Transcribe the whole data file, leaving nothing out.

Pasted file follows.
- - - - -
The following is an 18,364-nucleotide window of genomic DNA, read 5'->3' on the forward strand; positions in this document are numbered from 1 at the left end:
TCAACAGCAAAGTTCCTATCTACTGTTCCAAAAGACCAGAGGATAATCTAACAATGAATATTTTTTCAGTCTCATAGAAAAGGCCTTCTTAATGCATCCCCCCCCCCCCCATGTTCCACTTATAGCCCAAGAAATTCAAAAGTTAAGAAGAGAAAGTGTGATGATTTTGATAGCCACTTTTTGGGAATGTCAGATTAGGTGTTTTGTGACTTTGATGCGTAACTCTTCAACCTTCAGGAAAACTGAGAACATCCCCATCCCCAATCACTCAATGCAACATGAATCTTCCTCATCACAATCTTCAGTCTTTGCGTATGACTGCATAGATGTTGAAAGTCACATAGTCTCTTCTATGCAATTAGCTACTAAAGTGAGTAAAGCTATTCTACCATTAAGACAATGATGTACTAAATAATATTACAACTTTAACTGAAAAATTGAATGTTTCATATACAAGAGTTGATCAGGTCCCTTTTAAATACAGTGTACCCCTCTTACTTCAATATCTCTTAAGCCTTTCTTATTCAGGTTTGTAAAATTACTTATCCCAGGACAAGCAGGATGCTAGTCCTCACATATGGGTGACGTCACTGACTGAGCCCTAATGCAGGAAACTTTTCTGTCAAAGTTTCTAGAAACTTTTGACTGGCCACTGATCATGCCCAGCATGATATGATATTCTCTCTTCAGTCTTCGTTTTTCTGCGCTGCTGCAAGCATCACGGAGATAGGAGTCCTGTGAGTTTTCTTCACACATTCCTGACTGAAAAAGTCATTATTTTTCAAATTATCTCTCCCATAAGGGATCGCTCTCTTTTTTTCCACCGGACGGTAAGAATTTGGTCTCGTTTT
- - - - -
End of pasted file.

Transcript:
The following is an 18,364-nucleotide window of genomic DNA, read 5'->3' on the forward strand; positions in this document are numbered from 1 at the left end:
TCAACAGCAAAGTTCCTATCTACTGTTCCAAAAGACCAGAGGATAATCTAACAATGAATATTTTTTCAGTCTCATAGAAAAGGCCTTCTTAATGCATCCCCCCCCCCCCCATGTTCCACTTATAGCCCAAGAAATTCAAAAGTTAAGAAGAGAAAGTGTGATGATTTTGATAGCCACTTTTTGGGAATGTCAGATTAGGTGTTTTGTGACTTTGATGCGTAACTCTTCAACCTTCAGGAAAACTGAGAACATCCCCATCCCCAATCACTCAATGCAACATGAATCTTCCTCATCACAATCTTCAGTCTTTGCGTATGACTGCATAGATGTTGAAAGTCACATAGTCTCTTCTATGCAATTAGCTACTAAAGTGAGTAAAGCTATTCTACCATTAAGACAATGATGTACTAAATAATATTACAACTTTAACTGAAAAATTGAATGTTTCATATACAAGAGTTGATCAGGTCCCTTTTAAATACAGTGTACCCCTCTTACTTCAATATCTCTTAAGCCTTTCTTATTCAGGTTTGTAAAATTACTTATCCCAGGACAAGCAGGATGCTAGTCCTCACATATGGGTGACGTCACTGACTGAGCCCTAATGCAGGAAACTTTTCTGTCAAAGTTTCTAGAAACTTTTGACTGGCCACTGATCATGCCCAGCATGATATGATATTCTCTCTTCAGTCTTCGTTTTTCTGCGCTGCTGCAAGCATCACGGAGATAGGAGTCCTGTGAGTTTTCTTCACACATTCCTGACTGAAAAAGTCATTATTTTTCAAATTATCTCTCCCATAAGGGATCGCTCTCTTTTTTTCCACCGGACGGTAAGAATTTGGTCTCGTTTT